Picking a general topic is usually not that difficult, but coming up with a more focused topic to do a literature review can be. For your general theme of leadership and social change, think about...
You don't have to have all of this nailed down before you start exploring articles. But if your initial topic is too broad, it's harder to find articles that are related or are "speaking to each other". As you learn more about your topic, you will want to continually refine and focus your topic.
Peer Reviewed Journals
Remember, at least 5 out of 7 of your sources need to be peer-reviewed journal articles! See Step 2: Finding Journal Articles.
You'll need to cite your sources in APA Style, 7th Edition. (Yes, they have made some major changes from the 6th edition, mainly in simplifying the information about where you got the source.) See APA Style 7th Edition for citation examples.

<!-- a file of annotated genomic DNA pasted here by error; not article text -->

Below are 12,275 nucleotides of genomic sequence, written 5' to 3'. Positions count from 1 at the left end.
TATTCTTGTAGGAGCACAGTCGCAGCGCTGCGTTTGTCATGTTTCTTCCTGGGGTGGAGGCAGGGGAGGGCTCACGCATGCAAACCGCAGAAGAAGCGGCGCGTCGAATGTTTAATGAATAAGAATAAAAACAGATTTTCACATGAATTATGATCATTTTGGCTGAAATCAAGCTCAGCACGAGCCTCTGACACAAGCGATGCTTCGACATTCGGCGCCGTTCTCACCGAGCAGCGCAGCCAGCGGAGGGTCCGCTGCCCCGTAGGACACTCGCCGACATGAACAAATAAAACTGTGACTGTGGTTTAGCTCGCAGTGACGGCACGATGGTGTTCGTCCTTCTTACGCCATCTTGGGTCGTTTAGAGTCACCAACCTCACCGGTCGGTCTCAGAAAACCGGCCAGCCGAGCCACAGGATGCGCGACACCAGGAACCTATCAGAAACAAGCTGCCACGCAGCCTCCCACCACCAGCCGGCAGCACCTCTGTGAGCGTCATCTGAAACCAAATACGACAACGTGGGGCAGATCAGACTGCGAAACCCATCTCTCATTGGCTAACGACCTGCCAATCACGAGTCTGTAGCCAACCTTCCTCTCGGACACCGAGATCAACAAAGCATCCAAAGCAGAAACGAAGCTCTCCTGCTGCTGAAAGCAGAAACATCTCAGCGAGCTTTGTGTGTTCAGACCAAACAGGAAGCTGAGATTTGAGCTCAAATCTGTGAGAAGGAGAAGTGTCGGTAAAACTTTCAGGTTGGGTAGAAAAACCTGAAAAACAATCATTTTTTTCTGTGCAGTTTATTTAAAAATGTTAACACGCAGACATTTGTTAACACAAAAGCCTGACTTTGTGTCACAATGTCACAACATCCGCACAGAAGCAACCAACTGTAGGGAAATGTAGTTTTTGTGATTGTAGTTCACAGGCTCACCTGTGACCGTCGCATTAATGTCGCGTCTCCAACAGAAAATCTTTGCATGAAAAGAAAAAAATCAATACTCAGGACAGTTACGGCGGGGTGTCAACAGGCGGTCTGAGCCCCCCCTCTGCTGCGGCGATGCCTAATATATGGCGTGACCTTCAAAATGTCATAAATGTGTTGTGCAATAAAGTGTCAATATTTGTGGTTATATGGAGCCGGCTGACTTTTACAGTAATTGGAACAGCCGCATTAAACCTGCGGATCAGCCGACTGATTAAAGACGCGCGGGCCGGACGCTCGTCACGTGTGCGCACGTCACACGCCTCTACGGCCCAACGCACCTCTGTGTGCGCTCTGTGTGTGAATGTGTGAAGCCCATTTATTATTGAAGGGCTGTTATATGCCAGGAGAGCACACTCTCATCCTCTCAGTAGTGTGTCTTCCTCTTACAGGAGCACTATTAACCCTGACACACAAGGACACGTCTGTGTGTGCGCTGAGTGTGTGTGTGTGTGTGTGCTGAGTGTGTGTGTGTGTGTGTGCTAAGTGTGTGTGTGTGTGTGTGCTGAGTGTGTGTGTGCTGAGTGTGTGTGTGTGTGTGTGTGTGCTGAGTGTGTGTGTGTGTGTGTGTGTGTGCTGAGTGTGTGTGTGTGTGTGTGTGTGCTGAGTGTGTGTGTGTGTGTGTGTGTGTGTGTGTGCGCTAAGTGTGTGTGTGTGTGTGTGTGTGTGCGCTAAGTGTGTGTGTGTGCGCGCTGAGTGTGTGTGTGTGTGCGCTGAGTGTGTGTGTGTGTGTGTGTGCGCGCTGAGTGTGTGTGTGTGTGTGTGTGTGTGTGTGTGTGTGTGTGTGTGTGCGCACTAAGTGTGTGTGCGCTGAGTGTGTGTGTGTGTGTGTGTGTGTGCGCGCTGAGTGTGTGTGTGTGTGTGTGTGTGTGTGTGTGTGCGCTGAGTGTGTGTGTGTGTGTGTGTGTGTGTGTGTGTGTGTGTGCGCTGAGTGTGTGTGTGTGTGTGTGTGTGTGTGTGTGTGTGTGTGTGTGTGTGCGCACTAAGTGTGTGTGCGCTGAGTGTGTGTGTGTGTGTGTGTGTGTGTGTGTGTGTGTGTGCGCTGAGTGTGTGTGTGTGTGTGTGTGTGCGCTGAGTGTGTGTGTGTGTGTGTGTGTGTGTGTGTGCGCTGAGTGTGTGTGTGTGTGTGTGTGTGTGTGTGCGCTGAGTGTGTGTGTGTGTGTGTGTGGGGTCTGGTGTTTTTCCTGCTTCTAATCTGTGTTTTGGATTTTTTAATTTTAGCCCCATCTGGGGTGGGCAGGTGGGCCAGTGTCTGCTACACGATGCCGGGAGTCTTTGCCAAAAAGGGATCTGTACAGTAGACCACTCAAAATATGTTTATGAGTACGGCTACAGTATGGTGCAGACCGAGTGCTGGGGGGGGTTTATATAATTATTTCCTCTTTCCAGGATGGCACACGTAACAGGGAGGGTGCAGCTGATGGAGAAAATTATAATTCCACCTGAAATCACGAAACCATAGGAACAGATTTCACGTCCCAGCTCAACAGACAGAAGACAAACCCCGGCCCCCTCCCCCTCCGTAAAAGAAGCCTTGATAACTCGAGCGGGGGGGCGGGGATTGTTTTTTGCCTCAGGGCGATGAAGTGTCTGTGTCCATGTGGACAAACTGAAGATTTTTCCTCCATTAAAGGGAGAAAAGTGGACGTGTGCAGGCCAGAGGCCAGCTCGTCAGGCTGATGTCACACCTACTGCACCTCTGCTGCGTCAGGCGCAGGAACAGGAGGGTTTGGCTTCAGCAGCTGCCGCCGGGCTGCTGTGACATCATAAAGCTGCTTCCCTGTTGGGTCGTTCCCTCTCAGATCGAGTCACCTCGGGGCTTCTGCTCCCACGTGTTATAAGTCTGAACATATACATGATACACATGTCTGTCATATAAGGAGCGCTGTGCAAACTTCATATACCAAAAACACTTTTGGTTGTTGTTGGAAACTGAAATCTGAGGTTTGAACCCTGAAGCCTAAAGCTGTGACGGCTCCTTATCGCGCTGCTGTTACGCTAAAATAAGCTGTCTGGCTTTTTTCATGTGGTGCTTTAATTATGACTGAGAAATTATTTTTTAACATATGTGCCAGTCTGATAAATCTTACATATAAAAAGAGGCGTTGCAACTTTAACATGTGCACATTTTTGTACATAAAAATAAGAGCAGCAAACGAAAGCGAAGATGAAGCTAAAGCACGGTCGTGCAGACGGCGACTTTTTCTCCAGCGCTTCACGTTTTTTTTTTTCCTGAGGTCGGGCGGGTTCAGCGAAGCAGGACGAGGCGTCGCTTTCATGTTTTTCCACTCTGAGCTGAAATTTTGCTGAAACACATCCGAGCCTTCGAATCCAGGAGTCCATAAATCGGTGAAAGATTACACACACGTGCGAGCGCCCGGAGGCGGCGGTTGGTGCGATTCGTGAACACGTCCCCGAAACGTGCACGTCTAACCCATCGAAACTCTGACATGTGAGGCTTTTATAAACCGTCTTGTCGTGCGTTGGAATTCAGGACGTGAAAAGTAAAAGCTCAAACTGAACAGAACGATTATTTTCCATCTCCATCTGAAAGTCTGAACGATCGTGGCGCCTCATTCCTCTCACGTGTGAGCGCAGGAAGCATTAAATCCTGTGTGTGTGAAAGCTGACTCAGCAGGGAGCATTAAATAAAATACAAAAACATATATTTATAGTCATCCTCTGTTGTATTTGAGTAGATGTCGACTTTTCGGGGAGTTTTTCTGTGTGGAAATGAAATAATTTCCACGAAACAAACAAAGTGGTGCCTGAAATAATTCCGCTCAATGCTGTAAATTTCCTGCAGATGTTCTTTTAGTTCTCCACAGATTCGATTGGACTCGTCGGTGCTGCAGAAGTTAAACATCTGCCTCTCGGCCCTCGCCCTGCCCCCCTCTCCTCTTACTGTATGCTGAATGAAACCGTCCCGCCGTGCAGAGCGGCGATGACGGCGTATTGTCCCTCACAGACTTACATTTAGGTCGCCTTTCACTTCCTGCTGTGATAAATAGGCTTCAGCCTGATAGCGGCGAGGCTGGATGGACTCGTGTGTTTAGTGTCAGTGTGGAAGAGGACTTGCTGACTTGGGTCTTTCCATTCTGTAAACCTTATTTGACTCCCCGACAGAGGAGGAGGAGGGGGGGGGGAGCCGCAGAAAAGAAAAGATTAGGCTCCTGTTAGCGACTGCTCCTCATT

Need Help Deciding a Topic? Encyclopedias Are Your Friends
One useful way of choosing a more focused topic is to scan encyclopedia entries on bigger topics, and look for sub-issues. That and encyclopedia entries can offer a quick way of building up your knowledge on new-to-you topics.
The resources below offer Wikipedia-like information, except that the entries are written by experts, and they have gone through an editorial process before being published. But you don't want to cite these, unless you are defining a term.
If you can't find an entry on your topic, text or email me. We have many other resources in print. (I can send you a PDF copy of an entry from a print source.)
Need Help Deciding on a Topic? Books Are Your Friends, Too
The vast majority of your literature review sources are going to be journal articles or very authoritative websites. But don't dismiss books. They are useful for two reasons:
And we have lots of eBooks you can keyword search!